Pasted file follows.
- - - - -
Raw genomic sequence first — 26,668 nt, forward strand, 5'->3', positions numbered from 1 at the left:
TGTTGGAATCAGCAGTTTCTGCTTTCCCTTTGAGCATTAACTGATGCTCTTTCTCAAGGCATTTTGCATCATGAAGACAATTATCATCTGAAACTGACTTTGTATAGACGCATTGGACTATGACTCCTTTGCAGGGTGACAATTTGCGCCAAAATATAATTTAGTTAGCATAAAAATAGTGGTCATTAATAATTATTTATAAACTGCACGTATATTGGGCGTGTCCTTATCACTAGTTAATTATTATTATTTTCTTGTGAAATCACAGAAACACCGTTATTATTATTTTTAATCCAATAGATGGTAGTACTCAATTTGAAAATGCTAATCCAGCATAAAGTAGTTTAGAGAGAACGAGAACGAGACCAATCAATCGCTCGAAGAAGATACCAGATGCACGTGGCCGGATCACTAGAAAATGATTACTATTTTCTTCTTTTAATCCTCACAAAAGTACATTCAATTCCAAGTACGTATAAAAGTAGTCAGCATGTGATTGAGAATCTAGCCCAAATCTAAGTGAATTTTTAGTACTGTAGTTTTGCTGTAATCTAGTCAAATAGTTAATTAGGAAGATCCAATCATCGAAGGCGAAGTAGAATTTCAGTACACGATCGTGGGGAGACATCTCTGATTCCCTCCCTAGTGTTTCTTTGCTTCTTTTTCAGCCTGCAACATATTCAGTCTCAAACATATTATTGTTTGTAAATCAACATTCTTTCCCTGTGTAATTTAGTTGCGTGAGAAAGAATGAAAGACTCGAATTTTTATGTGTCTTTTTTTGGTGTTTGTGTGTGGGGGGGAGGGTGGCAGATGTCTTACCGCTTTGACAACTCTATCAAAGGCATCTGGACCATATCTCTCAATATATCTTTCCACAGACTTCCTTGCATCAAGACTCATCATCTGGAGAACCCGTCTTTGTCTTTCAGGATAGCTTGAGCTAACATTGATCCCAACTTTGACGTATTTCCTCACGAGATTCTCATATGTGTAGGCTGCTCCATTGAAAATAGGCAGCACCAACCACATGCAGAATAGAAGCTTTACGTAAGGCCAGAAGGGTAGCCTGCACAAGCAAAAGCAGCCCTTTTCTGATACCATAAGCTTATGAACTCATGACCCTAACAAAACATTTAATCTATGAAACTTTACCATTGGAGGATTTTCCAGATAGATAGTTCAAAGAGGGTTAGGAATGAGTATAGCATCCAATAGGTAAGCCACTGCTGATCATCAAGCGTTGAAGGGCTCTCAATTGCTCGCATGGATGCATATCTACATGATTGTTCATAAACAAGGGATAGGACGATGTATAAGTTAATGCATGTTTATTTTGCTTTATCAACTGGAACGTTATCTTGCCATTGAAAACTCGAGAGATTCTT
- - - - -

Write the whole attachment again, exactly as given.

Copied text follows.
Raw genomic sequence first — 26,668 nt, forward strand, 5'->3', positions numbered from 1 at the left:
TGTTGGAATCAGCAGTTTCTGCTTTCCCTTTGAGCATTAACTGATGCTCTTTCTCAAGGCATTTTGCATCATGAAGACAATTATCATCTGAAACTGACTTTGTATAGACGCATTGGACTATGACTCCTTTGCAGGGTGACAATTTGCGCCAAAATATAATTTAGTTAGCATAAAAATAGTGGTCATTAATAATTATTTATAAACTGCACGTATATTGGGCGTGTCCTTATCACTAGTTAATTATTATTATTTTCTTGTGAAATCACAGAAACACCGTTATTATTATTTTTAATCCAATAGATGGTAGTACTCAATTTGAAAATGCTAATCCAGCATAAAGTAGTTTAGAGAGAACGAGAACGAGACCAATCAATCGCTCGAAGAAGATACCAGATGCACGTGGCCGGATCACTAGAAAATGATTACTATTTTCTTCTTTTAATCCTCACAAAAGTACATTCAATTCCAAGTACGTATAAAAGTAGTCAGCATGTGATTGAGAATCTAGCCCAAATCTAAGTGAATTTTTAGTACTGTAGTTTTGCTGTAATCTAGTCAAATAGTTAATTAGGAAGATCCAATCATCGAAGGCGAAGTAGAATTTCAGTACACGATCGTGGGGAGACATCTCTGATTCCCTCCCTAGTGTTTCTTTGCTTCTTTTTCAGCCTGCAACATATTCAGTCTCAAACATATTATTGTTTGTAAATCAACATTCTTTCCCTGTGTAATTTAGTTGCGTGAGAAAGAATGAAAGACTCGAATTTTTATGTGTCTTTTTTTGGTGTTTGTGTGTGGGGGGGAGGGTGGCAGATGTCTTACCGCTTTGACAACTCTATCAAAGGCATCTGGACCATATCTCTCAATATATCTTTCCACAGACTTCCTTGCATCAAGACTCATCATCTGGAGAACCCGTCTTTGTCTTTCAGGATAGCTTGAGCTAACATTGATCCCAACTTTGACGTATTTCCTCACGAGATTCTCATATGTGTAGGCTGCTCCATTGAAAATAGGCAGCACCAACCACATGCAGAATAGAAGCTTTACGTAAGGCCAGAAGGGTAGCCTGCACAAGCAAAAGCAGCCCTTTTCTGATACCATAAGCTTATGAACTCATGACCCTAACAAAACATTTAATCTATGAAACTTTACCATTGGAGGATTTTCCAGATAGATAGTTCAAAGAGGGTTAGGAATGAGTATAGCATCCAATAGGTAAGCCACTGCTGATCATCAAGCGTTGAAGGGCTCTCAATTGCTCGCATGGATGCATATCTACATGATTGTTCATAAACAAGGGATAGGACGATGTATAAGTTAATGCATGTTTATTTTGCTTTATCAACTGGAACGTTATCTTGCCATTGAAAACTCGAGAGATTCTT